[1]      M. Clark, C. J. Kroger, and R. M. Tisch, “Type 1 Diabetes: A Chronic Anti-Self-Inflammatory Response,” Front. Immunol., vol. 8, no. December, 2017.

[2]      G. S. Eisenbarth, “Update: Update in type 1 diabetes,” J. Clin. Endocrinol. Metab., vol. 92, no. 7, pp. 2403–2407, 2007.

[3]      “What is Diabetes? | NIDDK.” [Online]. Available: https://www.niddk.nih.gov/health-information/diabetes/overview/what-is-diabetes. [Accessed: 23-Jan-2018].

[4]      “Symptoms & Causes of Diabetes | NIDDK.” [Online]. Available: https://www.niddk.nih.gov/health-information/diabetes/overview/symptoms-causes. [Accessed: 09-Feb-2018].

[5]      M. A. Atkinson, G. S. Eisenbarth, and A. W. Michels, “Type 1 diabetes.,” Lancet (London, England), vol. 383, no. 9911, pp. 69–82, Jan. 2014.

[6]      J. L. Chiang, M. S. Kirkman, L. M. B. Laffel, A. L. Peters, and Type 1 Diabetes Sourcebook Authors, “Type 1 diabetes through the life span: a position statement of the American Diabetes Association.,” Diabetes Care, vol. 37, no. 7, pp. 2034–54, Jul. 2014.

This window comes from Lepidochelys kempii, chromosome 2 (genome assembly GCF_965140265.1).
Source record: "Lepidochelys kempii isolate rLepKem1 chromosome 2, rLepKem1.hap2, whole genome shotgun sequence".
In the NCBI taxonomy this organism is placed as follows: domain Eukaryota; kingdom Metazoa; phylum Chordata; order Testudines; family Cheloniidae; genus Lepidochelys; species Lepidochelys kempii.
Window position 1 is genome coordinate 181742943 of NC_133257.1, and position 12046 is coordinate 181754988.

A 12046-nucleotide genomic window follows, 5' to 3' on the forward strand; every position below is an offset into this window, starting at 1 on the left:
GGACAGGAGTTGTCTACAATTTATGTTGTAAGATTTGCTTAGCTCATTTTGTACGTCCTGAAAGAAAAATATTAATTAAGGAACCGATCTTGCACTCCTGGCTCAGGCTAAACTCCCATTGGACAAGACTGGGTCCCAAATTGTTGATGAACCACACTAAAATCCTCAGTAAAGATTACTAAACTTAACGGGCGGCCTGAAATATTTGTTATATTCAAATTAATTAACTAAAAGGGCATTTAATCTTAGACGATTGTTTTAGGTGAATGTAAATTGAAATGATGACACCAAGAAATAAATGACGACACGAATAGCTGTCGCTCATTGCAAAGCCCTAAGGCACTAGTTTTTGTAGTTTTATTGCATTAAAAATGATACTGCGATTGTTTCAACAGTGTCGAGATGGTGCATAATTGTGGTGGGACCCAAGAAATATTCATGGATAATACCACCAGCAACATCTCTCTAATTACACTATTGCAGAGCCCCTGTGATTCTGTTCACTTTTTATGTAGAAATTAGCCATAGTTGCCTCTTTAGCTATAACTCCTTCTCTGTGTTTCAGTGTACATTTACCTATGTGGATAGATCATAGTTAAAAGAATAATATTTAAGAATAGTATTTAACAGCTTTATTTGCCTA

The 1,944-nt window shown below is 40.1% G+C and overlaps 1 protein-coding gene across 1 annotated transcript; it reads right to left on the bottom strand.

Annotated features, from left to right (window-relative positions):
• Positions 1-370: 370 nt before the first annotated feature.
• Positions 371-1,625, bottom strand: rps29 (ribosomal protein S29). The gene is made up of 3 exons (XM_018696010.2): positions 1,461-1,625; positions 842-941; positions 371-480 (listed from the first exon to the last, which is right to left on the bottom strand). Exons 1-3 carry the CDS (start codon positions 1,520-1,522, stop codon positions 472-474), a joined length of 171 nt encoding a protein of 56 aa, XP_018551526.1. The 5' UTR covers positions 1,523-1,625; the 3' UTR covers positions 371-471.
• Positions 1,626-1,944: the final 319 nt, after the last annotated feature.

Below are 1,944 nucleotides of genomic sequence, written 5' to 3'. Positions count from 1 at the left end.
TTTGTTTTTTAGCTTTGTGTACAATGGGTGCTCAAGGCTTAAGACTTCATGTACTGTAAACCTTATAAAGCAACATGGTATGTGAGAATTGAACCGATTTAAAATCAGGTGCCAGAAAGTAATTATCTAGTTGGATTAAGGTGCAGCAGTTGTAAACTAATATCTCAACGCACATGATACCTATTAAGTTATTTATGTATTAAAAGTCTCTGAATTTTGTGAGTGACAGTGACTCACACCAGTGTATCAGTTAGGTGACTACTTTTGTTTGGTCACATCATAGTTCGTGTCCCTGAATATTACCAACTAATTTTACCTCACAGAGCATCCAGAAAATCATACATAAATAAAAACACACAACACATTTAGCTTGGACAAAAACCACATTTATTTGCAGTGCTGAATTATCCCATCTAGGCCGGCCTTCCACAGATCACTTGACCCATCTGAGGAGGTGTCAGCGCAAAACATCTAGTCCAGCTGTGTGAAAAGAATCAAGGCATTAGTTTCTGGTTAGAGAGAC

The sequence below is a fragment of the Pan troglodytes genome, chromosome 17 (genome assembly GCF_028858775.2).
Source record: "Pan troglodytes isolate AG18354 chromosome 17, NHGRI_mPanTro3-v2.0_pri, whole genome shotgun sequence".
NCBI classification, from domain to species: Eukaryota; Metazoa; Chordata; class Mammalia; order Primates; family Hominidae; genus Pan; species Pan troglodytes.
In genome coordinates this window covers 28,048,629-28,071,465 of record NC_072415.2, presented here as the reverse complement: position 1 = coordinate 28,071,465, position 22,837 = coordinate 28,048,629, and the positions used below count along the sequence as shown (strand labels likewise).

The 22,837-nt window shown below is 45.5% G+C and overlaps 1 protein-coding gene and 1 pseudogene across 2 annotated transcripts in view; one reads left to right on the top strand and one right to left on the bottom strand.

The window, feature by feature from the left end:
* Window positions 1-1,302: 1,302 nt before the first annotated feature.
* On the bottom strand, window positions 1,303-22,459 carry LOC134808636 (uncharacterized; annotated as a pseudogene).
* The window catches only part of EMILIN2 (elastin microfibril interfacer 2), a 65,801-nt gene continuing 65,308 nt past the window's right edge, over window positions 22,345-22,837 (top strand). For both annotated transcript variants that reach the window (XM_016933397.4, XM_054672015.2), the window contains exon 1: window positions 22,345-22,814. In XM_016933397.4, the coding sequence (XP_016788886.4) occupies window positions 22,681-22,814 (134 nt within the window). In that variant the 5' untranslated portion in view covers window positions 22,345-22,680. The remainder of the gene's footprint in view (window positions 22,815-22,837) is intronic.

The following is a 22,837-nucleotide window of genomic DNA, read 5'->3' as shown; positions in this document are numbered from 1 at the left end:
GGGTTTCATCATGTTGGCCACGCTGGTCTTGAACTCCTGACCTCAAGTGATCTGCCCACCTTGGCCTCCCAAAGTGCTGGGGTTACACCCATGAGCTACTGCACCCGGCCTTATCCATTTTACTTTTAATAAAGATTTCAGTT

[7]      “Diabetes Tests & Diagnosis | NIDDK.” [Online]. Available: https://www.niddk.nih.gov/health-information/diabetes/overview/tests-diagnosis. [Accessed: 09-Feb-2018].

[8]      D. Daneman, “Type 1 diabetes.,” Lancet (London, England), vol. 367, no. 9513, pp. 847–58, Mar. 2006.

[9]      A. Katsarou, S. Gudbjörnsdottir, A. Rawshani, D. Dabelea, E. Bonifacio, B. J. Anderson, L. M. Jacobsen, D. A. Schatz, and Å. Lernmark, “Type 1 diabetes mellitus,” Nat. Rev. Dis. Prim., vol. 3, p. 17016, Mar. 2017.

[10]    “Type 1 Diabetes (Juvenile Diabetes) Causes, Symptoms, Treatments.” [Online]. Available: https://www.webmd.com/diabetes/type-1-diabetes#1. [Accessed: 09-Feb-2018].

[11]    T. L. Van Belle, K. T. Coppieters, and M. G. Von Herrath, “Type 1 Diabetes: Etiology, Immunology, and Therapeutic Strategies,” Physiol. Rev., vol. 91, no. 1, pp. 79–118, Jan. 2011.